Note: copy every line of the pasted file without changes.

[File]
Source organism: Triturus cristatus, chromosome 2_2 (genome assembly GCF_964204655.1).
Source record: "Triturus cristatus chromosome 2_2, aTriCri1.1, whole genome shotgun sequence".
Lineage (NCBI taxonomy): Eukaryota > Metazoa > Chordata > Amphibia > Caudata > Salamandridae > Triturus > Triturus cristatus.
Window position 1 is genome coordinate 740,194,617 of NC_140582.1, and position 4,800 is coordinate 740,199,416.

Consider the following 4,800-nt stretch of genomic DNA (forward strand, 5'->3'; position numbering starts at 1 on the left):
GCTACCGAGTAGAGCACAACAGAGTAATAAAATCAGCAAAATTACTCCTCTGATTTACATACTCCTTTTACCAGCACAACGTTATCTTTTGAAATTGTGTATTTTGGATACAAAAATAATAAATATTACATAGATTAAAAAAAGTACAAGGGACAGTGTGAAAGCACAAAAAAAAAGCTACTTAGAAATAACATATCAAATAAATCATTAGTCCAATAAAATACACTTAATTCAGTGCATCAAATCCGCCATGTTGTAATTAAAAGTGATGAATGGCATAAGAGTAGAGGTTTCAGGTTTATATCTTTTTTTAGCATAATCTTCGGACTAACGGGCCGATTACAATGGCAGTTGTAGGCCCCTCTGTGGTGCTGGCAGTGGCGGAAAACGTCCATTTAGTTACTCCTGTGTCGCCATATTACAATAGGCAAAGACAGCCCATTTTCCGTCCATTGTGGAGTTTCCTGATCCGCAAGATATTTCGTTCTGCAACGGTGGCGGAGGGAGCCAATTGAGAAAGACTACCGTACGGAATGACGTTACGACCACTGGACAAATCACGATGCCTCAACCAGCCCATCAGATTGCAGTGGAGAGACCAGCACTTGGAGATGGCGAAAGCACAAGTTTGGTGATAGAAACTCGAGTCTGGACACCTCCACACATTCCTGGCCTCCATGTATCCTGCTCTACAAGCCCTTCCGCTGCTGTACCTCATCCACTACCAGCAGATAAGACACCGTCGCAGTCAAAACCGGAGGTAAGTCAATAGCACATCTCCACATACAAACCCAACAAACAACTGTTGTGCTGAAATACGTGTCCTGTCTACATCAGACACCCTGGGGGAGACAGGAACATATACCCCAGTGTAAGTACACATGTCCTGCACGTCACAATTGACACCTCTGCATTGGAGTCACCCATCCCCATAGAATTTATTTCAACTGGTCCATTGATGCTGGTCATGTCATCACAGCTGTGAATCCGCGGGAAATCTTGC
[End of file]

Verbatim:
Source organism: Triturus cristatus, chromosome 2_2 (genome assembly GCF_964204655.1).
Source record: "Triturus cristatus chromosome 2_2, aTriCri1.1, whole genome shotgun sequence".
Lineage (NCBI taxonomy): Eukaryota > Metazoa > Chordata > Amphibia > Caudata > Salamandridae > Triturus > Triturus cristatus.
Window position 1 is genome coordinate 740,194,617 of NC_140582.1, and position 4,800 is coordinate 740,199,416.

Consider the following 4,800-nt stretch of genomic DNA (forward strand, 5'->3'; position numbering starts at 1 on the left):
GCTACCGAGTAGAGCACAACAGAGTAATAAAATCAGCAAAATTACTCCTCTGATTTACATACTCCTTTTACCAGCACAACGTTATCTTTTGAAATTGTGTATTTTGGATACAAAAATAATAAATATTACATAGATTAAAAAAAGTACAAGGGACAGTGTGAAAGCACAAAAAAAAAGCTACTTAGAAATAACATATCAAATAAATCATTAGTCCAATAAAATACACTTAATTCAGTGCATCAAATCCGCCATGTTGTAATTAAAAGTGATGAATGGCATAAGAGTAGAGGTTTCAGGTTTATATCTTTTTTTAGCATAATCTTCGGACTAACGGGCCGATTACAATGGCAGTTGTAGGCCCCTCTGTGGTGCTGGCAGTGGCGGAAAACGTCCATTTAGTTACTCCTGTGTCGCCATATTACAATAGGCAAAGACAGCCCATTTTCCGTCCATTGTGGAGTTTCCTGATCCGCAAGATATTTCGTTCTGCAACGGTGGCGGAGGGAGCCAATTGAGAAAGACTACCGTACGGAATGACGTTACGACCACTGGACAAATCACGATGCCTCAACCAGCCCATCAGATTGCAGTGGAGAGACCAGCACTTGGAGATGGCGAAAGCACAAGTTTGGTGATAGAAACTCGAGTCTGGACACCTCCACACATTCCTGGCCTCCATGTATCCTGCTCTACAAGCCCTTCCGCTGCTGTACCTCATCCACTACCAGCAGATAAGACACCGTCGCAGTCAAAACCGGAGGTAAGTCAATAGCACATCTCCACATACAAACCCAACAAACAACTGTTGTGCTGAAATACGTGTCCTGTCTACATCAGACACCCTGGGGGAGACAGGAACATATACCCCAGTGTAAGTACACATGTCCTGCACGTCACAATTGACACCTCTGCATTGGAGTCACCCATCCCCATAGAATTTATTTCAACTGGTCCATTGATGCTGGTCATGTCATCACAGCTGTGAATCCGCGGGAAATCTTGC